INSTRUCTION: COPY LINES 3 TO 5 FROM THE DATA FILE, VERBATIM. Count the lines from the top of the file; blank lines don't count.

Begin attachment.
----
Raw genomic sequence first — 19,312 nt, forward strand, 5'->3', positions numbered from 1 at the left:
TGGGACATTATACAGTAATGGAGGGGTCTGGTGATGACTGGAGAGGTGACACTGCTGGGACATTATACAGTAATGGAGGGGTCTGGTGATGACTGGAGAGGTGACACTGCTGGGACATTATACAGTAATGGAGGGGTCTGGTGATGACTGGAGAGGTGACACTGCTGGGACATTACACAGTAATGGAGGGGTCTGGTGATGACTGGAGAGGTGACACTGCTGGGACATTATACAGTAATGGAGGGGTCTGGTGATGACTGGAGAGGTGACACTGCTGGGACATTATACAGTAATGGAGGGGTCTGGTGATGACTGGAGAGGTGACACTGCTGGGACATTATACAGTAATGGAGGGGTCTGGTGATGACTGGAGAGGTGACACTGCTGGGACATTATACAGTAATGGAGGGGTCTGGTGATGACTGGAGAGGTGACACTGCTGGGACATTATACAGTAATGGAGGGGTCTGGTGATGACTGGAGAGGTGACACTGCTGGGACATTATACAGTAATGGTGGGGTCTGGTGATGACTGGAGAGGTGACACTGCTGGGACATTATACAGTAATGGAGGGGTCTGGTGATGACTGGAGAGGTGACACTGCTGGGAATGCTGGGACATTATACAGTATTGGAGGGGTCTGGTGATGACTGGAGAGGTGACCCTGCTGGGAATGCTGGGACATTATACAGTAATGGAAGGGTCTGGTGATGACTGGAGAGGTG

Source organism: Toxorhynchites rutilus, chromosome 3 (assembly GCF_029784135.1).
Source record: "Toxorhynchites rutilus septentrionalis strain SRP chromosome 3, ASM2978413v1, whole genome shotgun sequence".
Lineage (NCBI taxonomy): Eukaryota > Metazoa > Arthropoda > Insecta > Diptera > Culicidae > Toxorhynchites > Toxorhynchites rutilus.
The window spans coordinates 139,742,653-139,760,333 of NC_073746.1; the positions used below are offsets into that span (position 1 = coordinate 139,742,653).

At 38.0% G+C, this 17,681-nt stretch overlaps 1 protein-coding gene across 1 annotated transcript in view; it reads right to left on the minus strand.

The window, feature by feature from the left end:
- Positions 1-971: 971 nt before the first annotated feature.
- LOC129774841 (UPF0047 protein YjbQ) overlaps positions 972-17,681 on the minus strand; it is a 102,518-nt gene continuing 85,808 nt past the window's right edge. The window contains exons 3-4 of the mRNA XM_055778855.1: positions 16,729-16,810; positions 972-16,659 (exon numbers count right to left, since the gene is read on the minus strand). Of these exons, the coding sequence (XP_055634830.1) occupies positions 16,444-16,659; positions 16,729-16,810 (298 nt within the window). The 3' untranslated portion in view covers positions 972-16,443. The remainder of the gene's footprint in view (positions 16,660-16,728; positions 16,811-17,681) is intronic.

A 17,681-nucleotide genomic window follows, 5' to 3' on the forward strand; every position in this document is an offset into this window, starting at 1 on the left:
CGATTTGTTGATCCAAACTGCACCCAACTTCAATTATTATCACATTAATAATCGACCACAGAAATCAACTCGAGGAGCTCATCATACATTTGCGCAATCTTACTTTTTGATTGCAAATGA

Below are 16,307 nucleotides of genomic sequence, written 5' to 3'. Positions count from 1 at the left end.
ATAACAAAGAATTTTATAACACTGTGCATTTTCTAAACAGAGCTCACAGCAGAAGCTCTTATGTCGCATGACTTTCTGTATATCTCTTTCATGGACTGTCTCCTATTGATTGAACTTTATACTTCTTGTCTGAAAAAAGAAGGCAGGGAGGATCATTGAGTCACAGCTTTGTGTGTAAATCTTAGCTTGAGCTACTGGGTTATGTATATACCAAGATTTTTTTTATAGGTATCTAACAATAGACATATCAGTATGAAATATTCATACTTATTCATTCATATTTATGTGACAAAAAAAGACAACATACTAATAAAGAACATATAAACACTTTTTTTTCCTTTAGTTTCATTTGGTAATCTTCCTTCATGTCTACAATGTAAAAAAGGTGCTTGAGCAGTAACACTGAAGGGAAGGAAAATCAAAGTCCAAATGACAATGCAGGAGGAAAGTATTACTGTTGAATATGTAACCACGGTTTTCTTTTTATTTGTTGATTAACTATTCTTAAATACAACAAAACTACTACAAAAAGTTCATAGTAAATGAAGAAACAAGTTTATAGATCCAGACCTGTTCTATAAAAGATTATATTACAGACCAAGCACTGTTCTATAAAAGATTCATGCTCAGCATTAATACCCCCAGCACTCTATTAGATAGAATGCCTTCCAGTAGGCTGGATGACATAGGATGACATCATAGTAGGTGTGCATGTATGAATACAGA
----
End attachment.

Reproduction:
Source organism: Toxorhynchites rutilus, chromosome 3 (assembly GCF_029784135.1).
Source record: "Toxorhynchites rutilus septentrionalis strain SRP chromosome 3, ASM2978413v1, whole genome shotgun sequence".
Lineage (NCBI taxonomy): Eukaryota > Metazoa > Arthropoda > Insecta > Diptera > Culicidae > Toxorhynchites > Toxorhynchites rutilus.